The death of a laboratory worker at the San Francisco Veterans Affairs Medical Center last April prompted federal safety officials today to announce the issuance of a notice of unsafe and unhealthful working conditions at the lab.
The U.S. Department of Labor’s Occupational Safety and Health Administration (OSHA) announced the sanctions in the case of 25-year-old Richard Din, who died April 28, 2012, after working with a rare strain of a bacterium that can cause meningitis.
After leaving work the day before, Din started feeling sick and when his symptoms worsened, he was taken to the VA medical center where he died due to meningococcal sepsis, according to center officials.
Din, an employee of the Northern California Institute for Research and Education, was considered a federal employee during projects at the laboratory based on an agreement between the VA and NCIRE, according to OSHA.
Lab workers were inoculating live bacteria outside of a biological safety cabinet, an enclosed workspace meant to handle pathogens safely, OSHA officials said.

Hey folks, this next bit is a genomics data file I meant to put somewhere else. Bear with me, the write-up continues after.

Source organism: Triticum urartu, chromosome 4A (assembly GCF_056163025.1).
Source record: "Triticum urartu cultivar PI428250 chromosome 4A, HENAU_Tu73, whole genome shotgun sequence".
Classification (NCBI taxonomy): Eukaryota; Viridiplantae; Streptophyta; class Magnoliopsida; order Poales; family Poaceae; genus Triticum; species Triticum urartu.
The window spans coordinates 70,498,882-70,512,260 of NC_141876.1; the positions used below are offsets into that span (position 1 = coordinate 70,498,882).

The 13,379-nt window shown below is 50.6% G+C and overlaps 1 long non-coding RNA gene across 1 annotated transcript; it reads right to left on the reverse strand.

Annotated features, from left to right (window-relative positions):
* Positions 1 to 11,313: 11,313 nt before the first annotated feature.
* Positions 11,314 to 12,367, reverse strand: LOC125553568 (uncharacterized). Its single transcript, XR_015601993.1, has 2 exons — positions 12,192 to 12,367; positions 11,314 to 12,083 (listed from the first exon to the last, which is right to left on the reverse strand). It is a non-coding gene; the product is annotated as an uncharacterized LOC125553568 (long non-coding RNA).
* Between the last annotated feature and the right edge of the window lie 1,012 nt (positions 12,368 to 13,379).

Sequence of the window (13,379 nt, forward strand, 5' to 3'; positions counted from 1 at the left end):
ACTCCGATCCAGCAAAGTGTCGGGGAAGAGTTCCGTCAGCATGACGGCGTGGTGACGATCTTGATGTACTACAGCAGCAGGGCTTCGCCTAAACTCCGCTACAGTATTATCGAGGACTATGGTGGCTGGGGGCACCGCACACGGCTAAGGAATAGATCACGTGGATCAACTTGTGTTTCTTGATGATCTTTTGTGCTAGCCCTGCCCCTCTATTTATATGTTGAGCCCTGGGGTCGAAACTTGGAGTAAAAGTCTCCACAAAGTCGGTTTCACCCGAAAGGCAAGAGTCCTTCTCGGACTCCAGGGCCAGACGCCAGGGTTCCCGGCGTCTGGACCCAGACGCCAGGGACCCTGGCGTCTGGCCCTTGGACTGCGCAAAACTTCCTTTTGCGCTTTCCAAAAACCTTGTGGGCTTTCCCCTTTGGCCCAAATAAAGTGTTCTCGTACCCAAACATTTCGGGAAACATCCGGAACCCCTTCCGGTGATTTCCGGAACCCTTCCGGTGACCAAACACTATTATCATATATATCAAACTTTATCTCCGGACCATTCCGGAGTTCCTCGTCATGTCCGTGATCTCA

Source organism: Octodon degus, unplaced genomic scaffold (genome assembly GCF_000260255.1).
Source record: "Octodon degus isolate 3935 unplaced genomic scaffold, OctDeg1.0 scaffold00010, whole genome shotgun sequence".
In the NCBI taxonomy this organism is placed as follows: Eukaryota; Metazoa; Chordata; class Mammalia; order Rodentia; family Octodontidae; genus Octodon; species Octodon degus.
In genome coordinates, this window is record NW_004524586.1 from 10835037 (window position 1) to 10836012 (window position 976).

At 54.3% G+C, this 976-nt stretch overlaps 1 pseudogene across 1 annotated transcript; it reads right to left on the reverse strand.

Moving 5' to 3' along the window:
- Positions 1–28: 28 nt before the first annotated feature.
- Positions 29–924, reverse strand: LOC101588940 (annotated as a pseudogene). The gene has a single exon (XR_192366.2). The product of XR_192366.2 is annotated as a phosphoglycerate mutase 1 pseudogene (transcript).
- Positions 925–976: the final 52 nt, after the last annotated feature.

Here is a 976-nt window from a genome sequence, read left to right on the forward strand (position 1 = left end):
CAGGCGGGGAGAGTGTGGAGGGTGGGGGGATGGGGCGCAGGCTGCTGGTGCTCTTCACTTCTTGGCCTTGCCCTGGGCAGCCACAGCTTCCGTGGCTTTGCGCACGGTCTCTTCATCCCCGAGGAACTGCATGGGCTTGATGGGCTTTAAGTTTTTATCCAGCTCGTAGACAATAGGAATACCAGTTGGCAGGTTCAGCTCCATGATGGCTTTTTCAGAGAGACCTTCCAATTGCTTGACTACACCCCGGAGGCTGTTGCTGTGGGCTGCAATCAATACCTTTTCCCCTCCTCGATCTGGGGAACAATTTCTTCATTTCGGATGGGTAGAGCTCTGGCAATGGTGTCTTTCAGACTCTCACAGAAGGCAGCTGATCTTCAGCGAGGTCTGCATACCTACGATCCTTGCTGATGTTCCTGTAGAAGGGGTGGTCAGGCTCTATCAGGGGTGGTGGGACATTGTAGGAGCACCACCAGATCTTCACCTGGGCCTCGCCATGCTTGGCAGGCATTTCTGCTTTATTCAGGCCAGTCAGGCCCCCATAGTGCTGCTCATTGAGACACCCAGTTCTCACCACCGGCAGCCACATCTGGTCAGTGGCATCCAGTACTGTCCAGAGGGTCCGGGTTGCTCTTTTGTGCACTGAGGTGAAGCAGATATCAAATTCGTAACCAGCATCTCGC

The notice cites three violations of failing to require workers to use a safety enclosure while performing the microbiological work, not providing adequate training on symptoms of illnesses as a result of exposure to the bacteria, and not providing available vaccines for those bacteria.
“Richard Din died because the VA failed to supervise and protect these workers adequately,” Ken Atha, OSHA’s regional administrator in San Francisco, said in a statement.
“Research hospitals and medical centers have the responsibility as employers to protect workers from exposure to recognized on-the-job hazards such as this,” Atha said.
The VA medical center must take immediate corrective action and have 15 business days from receipt of the notices to accept or appeal the OSHA notice.
OSHA spokeswoman Deanne Amaden said the agency cannot impose a monetary fine against another federal agency for the violations.
Officials from the medical center released a statement this afternoon saying they immediately closed the laboratory following Din’s death and no further work with viable bacteria has been allowed there.
The medical center also instituted a strengthened vaccine policy, although officials said the available vaccine would not have protected Din, and the center has trained its employees on meningitis symptoms.
The medical center also extended its requirements for use of the biological safety cabinets, but said in the statement that “there was no direct evidence” that work was done outside of the cabinets that led to Din’s death.
Dan McMenamin, Bay City News